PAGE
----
Dr. William Clark (pictured above) is the Technical Director for Quantum Research and Development at General Dynamics Mission Systems. Read on to discover how he believes quantum technology will transform space communications.
Sometimes it takes looking beyond what is currently possible to discover the next step in the evolution of technology. Harnessing the power of quantum physics for communications and sensing first theorized by Albert Einstein in the 1930s will allow General Dynamics Mission Systems to offer revolutionary real-world applications that could render conventional secure systems obsolete within the next decade.
We interviewed Dr. William Clark, our Technical Director for Quantum Research and Development, about how General Dynamics can play a major role in the exploration of quantum technology and information security.
How would you describe quantum communications and sensing?
Quantum communications uses quantum states of light (single and entangled photons) to prohibit precise replication and allow for a flow of information transmitted from the sender and the receiver that is virtually impossible to hack. Quantum communications and sensing, along with computing and information security, offer new capabilities based on sophisticated quantum 2.0 technologies. Quantum stands to propel us into the next technology revolution, similar to how transistors in the 1940s and the laser in the 1960s contributed to the revolution of electronics and information.
"Through quantum, we are going to usher in a whole new age of science, engineering and exploration of the universe than we can achieve today." - Dr. William Clark, General Dynamics Technical Director for Quantum Research & Development
Quantum 1.0 refers to the first generation of quantum technologies that harnessed quantum tunneling in semiconductors to realize microscopic, ultrafast gates used in all modern electronic devices and the ultra-precise, coherent properties of stimulated emissions used in laser-based devices and processes such as fiber optic links, switches and routers, multimedia devices, manufacturing and surgery.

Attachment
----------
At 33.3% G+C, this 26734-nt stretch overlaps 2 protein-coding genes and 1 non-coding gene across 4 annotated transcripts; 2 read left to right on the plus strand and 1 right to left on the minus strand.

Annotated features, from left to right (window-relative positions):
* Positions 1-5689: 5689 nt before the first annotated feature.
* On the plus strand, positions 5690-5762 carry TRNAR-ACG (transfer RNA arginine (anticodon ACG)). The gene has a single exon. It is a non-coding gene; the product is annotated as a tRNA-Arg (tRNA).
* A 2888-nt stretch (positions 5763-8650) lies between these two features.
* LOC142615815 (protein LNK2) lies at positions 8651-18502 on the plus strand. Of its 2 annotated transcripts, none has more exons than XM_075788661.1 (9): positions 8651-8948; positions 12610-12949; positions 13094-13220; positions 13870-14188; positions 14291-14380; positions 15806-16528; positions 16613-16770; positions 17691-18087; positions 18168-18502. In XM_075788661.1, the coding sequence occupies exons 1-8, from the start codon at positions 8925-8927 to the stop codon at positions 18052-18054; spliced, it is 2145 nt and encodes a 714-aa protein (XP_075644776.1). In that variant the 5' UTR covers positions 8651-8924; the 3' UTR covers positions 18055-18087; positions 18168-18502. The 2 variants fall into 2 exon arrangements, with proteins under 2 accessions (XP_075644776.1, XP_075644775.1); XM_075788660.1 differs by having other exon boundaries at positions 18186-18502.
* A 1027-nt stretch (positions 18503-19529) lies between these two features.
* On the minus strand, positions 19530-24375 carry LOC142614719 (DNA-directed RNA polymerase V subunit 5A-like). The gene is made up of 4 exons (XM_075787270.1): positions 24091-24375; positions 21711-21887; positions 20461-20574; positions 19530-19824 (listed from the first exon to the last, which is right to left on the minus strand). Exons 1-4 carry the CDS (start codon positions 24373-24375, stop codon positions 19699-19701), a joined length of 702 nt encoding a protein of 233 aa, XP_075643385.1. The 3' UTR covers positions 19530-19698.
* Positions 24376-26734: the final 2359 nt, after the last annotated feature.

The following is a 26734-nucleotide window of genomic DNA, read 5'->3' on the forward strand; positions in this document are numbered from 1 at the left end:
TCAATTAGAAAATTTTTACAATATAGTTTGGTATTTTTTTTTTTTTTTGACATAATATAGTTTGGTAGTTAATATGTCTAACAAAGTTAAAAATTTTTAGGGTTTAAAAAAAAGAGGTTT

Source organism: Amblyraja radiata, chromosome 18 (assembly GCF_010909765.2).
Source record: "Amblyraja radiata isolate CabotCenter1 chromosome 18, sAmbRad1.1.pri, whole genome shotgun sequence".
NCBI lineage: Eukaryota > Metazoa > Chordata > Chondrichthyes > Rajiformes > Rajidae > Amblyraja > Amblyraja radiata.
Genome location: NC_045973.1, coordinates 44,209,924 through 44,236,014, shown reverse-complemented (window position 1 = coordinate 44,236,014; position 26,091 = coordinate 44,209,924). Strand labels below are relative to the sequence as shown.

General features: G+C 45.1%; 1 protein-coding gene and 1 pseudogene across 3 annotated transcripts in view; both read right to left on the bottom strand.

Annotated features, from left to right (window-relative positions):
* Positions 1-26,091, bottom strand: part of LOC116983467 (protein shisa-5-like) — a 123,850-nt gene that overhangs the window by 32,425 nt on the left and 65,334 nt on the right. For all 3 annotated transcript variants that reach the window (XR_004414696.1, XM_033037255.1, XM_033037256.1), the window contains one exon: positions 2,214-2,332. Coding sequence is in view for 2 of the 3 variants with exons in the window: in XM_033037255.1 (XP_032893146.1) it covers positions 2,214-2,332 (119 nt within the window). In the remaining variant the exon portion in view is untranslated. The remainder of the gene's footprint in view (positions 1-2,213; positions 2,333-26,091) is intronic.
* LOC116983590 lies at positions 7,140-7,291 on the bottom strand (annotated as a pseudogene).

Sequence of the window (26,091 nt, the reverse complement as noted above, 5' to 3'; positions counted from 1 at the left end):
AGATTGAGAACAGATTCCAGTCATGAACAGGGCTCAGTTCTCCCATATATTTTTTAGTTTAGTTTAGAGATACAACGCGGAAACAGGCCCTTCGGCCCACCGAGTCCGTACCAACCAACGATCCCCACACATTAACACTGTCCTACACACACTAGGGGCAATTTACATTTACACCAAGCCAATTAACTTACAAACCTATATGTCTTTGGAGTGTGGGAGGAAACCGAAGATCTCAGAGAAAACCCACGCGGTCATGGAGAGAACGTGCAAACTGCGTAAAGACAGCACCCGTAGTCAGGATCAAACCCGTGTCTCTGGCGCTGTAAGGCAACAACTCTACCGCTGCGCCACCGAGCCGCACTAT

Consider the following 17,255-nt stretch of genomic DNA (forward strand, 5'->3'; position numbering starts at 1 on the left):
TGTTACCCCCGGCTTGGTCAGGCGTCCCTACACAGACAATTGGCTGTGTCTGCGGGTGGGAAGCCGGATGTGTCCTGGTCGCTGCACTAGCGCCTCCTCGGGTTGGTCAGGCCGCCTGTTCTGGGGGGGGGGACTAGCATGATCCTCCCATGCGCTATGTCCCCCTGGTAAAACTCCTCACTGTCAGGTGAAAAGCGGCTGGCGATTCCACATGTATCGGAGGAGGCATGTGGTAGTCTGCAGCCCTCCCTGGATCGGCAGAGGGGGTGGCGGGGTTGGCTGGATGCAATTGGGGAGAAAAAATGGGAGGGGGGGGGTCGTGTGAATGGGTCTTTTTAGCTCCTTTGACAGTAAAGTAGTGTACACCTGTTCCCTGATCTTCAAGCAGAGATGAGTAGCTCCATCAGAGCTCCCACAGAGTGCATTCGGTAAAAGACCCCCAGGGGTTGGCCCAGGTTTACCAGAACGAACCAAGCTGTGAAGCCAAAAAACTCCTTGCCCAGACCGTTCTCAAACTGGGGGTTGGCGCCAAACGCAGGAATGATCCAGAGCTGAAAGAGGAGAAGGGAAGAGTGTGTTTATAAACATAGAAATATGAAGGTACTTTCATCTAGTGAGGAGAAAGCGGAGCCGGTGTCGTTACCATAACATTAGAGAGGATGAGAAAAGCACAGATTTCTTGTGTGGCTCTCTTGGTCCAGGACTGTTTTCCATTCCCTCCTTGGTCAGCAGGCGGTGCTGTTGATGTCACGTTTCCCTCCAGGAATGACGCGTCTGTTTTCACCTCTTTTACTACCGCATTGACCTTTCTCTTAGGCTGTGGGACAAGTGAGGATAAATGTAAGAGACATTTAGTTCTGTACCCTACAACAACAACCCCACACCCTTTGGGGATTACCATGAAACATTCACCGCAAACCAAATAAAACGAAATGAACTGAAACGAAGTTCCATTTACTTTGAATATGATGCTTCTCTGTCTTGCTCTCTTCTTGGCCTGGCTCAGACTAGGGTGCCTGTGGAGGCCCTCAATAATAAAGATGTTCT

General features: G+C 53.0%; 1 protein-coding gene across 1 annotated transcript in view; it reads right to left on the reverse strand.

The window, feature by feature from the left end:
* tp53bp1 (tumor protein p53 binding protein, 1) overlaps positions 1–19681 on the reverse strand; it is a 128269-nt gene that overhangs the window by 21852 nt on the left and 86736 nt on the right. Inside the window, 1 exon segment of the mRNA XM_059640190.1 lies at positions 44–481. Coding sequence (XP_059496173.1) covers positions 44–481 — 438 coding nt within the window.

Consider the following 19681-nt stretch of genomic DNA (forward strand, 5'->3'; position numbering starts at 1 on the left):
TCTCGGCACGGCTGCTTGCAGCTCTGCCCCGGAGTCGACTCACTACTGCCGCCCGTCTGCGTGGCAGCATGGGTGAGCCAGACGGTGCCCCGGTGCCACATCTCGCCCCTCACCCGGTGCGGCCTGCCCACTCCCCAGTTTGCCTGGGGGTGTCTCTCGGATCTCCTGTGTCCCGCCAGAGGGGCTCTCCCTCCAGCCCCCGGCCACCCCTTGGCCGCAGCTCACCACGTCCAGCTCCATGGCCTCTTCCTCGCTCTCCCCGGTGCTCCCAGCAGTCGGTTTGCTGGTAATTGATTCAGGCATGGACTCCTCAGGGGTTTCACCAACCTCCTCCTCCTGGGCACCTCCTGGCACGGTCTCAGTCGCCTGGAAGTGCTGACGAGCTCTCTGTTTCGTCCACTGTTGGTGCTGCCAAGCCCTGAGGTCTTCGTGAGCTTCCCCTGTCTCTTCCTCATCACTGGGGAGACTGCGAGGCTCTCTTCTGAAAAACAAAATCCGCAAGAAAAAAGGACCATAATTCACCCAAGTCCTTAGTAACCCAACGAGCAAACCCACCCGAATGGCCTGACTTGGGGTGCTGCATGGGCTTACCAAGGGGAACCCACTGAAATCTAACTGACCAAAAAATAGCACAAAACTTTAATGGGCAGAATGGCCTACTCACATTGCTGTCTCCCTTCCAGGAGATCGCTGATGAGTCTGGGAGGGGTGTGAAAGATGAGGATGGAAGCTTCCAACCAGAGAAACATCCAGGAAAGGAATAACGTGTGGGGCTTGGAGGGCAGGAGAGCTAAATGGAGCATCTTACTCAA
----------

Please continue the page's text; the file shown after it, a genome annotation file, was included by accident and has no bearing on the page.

Quantum 2.0 ushers in a new set of resources and capabilities that make use of individual, entangled and mixed states of quantum particles, such as photons, electrons and atoms, to detect and process on a quantum rather than macroscopic scale. The key difference is quantum 2.0 systems operate in an environment where quantum noise rather than classical noise dominates, allowing us to harness new capabilities and enhanced performance for practical applications.
Thought leaders at General Dynamics discussed the future of communications and quantum technology at Dynamic Connections 2019. Pictured from left to right: Dr. Mark Adcock, Engineering Fellow and Distinguished Member of the Technical Staff, Dr. Darlene Hart, Distinguished Member of the Technical Staff, Dr. William Clark, Engineering Fellow & Technical Director for Quantum Research and Development, and Nathan Bales, University Research & Development Engineering Lead.
How is General Dynamics leading the development of quantum communication, security and sensors?
We are currently exploring the use of optical and microwave quantum technologies for communications and sensing – optical for fiber and free-space operation at high altitude and in space and microwave for better all-weather performance, enabling free-space operation on the ground and at low to moderate altitudes. We will then look to demonstrate quantum communications and sensing capabilities in realistic operational environments and finally leverage our investment to pursue customer-funded engineering, development and manufacturing contracts, allowing us to develop and transition quantum products.
Why are quantum technologies so important?
Through quantum, we are going to usher in a whole new age of science, engineering and exploration of the universe than we can achieve today. Quantum will allow us to set up un-hackable communication links while monitoring and reacting to potential security breaches in real time. Quantum also will help detect faint signals from the farthest reaches of space and earliest points of the universe and provide a glimpse at features of objects with thousands of times better resolution than with classical methods.
Watch Dr. William Clark Describe The Future of Quantum Technology